by Rachel Dreyer
Debora Spar’s Wonder Women: Sex, Power, and the Quest for Perfection (published in 2013 by Sarah Crichton Books) first provides a primer on the feminist movement, helpful for grounding the discussion of the issues that still challenge women today. Subsequent chapters address body image, “hookup” culture, marriage, fertility, career choice and achievement, and aging. Readers should feel comfortable skipping around to chapters that best interest them, as several of Spar’s chapters read like a review of Women and Gender 101. Yes, body image issues plague even educated women; yes, contemporary hookup culture can be both liberating and limiting for young women; yes, divorce inordinately affects women’s re-entry to the workforce after years of staying at home with children; yes, society reacts more harshly toward women as they age as opposed to men. These conclusions are nothing new, but they do serve as important reminders of still-pervasive sexism.
As an early-career archivist with five years in the information profession, to my mind, the most engaging chapters involve women and work. Spar discusses women who opt out of careers that were firmly placed on a successful trajectory until family responsibilities loomed larger, but also (thankfully) clarifies that opting out isn’t always possible for women because of financial reasons. Women who love their jobs or who can’t afford to stay home will remain in the workforce, while women in the upper echelons of the social strata often have more of a choice about staying in their careers or opting out—but that many choose to leave because of the financial stability and earning power of their husbands. There’s a fascinating side to the argument of opting out/staying in that involves the American class structure, here, but Spar doesn’t prod this facet too deeply.
Spar’s arguments suggest that women choose careers that allow them certain flexibilities for future life choices, or they elect to follow career paths that preclude certain life choices due to the demands that “success” will require. The latter choice may mean that women leave the workforce as marriage, children, and family become more important, while the first choice might mean that women’s earning potential is lower from even the start of their careers. Instead of calling for governmental intervention, or blaming men and workplace culture, Spar urges women to acknowledge the choices they might want and the impacts that these may have on their career paths, a clear admission that there is no “having it all.” The implied message is that women can be happier with what they have if they harbor no illusions about the impact of family and life choices on career success.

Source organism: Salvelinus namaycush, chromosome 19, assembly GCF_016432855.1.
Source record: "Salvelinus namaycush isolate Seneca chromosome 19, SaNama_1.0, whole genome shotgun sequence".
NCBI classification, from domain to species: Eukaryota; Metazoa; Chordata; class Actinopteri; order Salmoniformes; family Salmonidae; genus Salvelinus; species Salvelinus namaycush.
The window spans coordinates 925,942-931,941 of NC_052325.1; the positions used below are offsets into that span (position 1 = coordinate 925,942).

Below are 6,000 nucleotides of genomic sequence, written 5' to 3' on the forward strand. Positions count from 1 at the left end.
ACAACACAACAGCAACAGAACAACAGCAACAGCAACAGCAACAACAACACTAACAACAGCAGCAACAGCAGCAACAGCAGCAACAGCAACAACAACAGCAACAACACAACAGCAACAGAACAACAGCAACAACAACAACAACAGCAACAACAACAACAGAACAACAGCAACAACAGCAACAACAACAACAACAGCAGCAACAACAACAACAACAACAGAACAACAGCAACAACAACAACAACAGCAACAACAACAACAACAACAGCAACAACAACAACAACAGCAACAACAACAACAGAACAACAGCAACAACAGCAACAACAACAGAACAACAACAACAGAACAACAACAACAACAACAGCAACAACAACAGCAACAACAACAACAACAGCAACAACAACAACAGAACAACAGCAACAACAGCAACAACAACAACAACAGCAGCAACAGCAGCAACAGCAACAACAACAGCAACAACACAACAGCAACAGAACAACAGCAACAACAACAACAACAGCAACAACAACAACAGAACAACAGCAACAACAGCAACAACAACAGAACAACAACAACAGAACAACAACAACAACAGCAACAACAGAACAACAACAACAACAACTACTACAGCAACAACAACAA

Ultimately, what does Spar suggest to help remedy the issues that restrict women’s career success? Spar reminds us that biology is a legitimate factor, one that the feminist movement has tended to downplay, in determining the choices that women make regarding sex, childbearing, and childrearing. Biology matters, Spar argues, and to overlook its influence doesn’t equate eliminating the disparities in workplace structures for women. Spar also urges women to “redefine the meaning of choice.” By this, she means that women need to be aware of the multitude of options that they encounter and the benefits and trade-offs that each involves; in short, “having it all” is a technical impossibility, but women can have most of what they want if they give up certain things. Women need to decide what matters most to them and let go of caring so deeply about what isn’t a priority for them.
Good advice, if you can take it! And that’s really the challenge, isn’t it? Amidst so much societal noise and pressure that urges women that we can have it all, that we are wonder women, accepting that difficult choices must be made and their consequences accepted, is just one of the difficulties we face in our identities as modern working women. Spar gives us some good points to consider as we maneuver within our daily lives, but it isn’t what we want to hear—it’s not the panacea of “You go, girl! You can do it all!” It’s about re-evaluating what “all” means to each of us and coming to an acceptance of the constraints we as women place on ourselves.
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